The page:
History of the Earth's Atmosphere
Article first published online: 3 JUN 2011
©1988. American Geophysical Union. All Rights Reserved.
Eos, Transactions American Geophysical Union
Volume 69, Issue 38, page 869, 20 September 1988
How to Cite
1988), History of the Earth's Atmosphere, Eos Trans. AGU, 69(38), 869–869, doi:10.1029/88EO01127.(
- Issue published online: 3 JUN 2011
- Article first published online: 3 JUN 2011
- Cited By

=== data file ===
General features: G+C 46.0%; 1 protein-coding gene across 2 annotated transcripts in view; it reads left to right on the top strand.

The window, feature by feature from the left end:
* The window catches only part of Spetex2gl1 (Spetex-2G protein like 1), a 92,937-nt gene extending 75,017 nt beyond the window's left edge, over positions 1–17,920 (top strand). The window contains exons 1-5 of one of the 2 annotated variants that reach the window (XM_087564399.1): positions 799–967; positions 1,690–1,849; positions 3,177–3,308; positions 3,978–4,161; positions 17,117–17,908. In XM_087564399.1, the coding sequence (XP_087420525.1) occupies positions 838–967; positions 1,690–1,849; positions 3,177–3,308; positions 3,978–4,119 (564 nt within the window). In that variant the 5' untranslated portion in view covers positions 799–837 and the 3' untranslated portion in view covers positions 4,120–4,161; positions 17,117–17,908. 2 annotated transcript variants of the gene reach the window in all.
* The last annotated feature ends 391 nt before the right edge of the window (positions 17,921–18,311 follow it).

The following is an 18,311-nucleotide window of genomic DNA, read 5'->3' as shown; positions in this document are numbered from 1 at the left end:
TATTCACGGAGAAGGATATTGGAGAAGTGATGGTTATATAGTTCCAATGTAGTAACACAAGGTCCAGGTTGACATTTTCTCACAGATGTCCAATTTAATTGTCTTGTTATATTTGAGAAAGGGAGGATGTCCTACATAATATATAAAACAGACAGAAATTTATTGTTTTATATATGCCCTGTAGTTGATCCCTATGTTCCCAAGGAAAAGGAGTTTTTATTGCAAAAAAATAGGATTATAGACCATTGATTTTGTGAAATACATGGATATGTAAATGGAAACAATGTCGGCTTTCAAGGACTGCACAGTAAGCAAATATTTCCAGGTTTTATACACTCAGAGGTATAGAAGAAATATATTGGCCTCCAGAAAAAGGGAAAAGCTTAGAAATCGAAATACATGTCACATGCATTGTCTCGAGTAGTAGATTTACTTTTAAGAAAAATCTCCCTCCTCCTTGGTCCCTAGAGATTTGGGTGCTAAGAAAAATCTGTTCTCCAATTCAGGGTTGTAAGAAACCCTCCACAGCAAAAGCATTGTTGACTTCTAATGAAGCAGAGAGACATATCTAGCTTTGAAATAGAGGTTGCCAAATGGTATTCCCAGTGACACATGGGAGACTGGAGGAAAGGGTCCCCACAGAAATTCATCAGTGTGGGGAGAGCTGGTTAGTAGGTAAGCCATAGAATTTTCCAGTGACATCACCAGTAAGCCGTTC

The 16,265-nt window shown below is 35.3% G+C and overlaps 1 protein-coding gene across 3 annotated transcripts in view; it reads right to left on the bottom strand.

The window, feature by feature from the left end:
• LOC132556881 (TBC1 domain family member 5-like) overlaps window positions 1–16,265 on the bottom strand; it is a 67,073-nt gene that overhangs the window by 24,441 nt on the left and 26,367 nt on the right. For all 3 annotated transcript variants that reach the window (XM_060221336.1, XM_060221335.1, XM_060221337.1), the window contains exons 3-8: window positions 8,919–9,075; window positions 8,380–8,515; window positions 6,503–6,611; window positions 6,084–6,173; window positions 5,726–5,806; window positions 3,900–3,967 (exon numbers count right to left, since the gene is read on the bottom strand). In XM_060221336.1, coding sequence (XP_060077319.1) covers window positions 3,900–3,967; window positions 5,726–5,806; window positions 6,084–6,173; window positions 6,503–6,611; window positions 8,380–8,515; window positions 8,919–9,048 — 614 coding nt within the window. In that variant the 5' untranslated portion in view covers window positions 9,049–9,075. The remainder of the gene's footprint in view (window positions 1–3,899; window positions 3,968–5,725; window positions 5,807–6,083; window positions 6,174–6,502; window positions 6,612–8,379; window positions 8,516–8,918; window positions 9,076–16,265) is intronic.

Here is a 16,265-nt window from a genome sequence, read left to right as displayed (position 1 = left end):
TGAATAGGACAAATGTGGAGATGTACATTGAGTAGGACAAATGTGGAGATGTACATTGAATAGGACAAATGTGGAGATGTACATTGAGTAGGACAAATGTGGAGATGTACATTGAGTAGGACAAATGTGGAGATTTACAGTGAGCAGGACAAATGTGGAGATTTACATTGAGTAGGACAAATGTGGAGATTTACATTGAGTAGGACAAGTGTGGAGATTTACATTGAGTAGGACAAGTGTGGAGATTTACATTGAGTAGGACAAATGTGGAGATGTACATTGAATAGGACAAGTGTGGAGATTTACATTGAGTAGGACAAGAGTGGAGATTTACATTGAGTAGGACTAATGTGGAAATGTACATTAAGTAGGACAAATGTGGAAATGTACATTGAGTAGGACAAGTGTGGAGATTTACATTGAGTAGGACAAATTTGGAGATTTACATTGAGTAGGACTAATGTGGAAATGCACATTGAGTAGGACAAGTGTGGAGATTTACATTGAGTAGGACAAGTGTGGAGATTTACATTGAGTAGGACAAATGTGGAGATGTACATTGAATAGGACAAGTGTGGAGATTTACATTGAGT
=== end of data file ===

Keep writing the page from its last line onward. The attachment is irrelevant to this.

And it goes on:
This book is a synthesis of a series of outstanding research articles by Professor Budyko on climatology and by Professor Ronov on geochemistry and an expansion of their previous collaborative work on the evolution of atmospheric composition. Although other topics are briefly mentioned, the book is mainly devoted to the calculation of the levels of atmospheric CO2 and O2 over Phanerozoic time. Their basic assumption is that the worldwide abundance of carbonate minerals and organic matter in sedimentary rocks as a function of age, based on the exhaustive collection of data by A. B. Ronov and coworkers, can be used to calculate atmospheric composition. The reasoning is quite simple. It is assumed that CO2 given off to the atmosphere by volcanic and metamorphic degassing is removed mainly in the form of carbonate minerals in sediments (organic matter being much less abundant). The total mass of carbonate for each age period, divided by the length of the period, gives the rate at which CO2 is removed from the atmosphere via burial in sediments. Since so little CO2 is in the atmosphere, compared to fluxes to and from it on a geological time scale, rates of removal must equal rates of addition and so carbonate burial rates also give rates of addition to the atmosphere via volcanism. Since removal rates are also assumed to be directly proportional to the mass of CO2 present in the atmosphere (linear feedback), by determining the proportionality constant, one can directly calculate CO2 levels from rock abundances. For atmospheric O2 , production rates are calculated from the burial rates for organic carbon, and removal rates (via the oxidation of sulfides, ferrous minerals, and volcanic gases) are again assumed to be directly proportional to the mass of O2 in the atmosphere which, on equating production and removal rates, enables calculation of O2 levels over Phanerozoic time.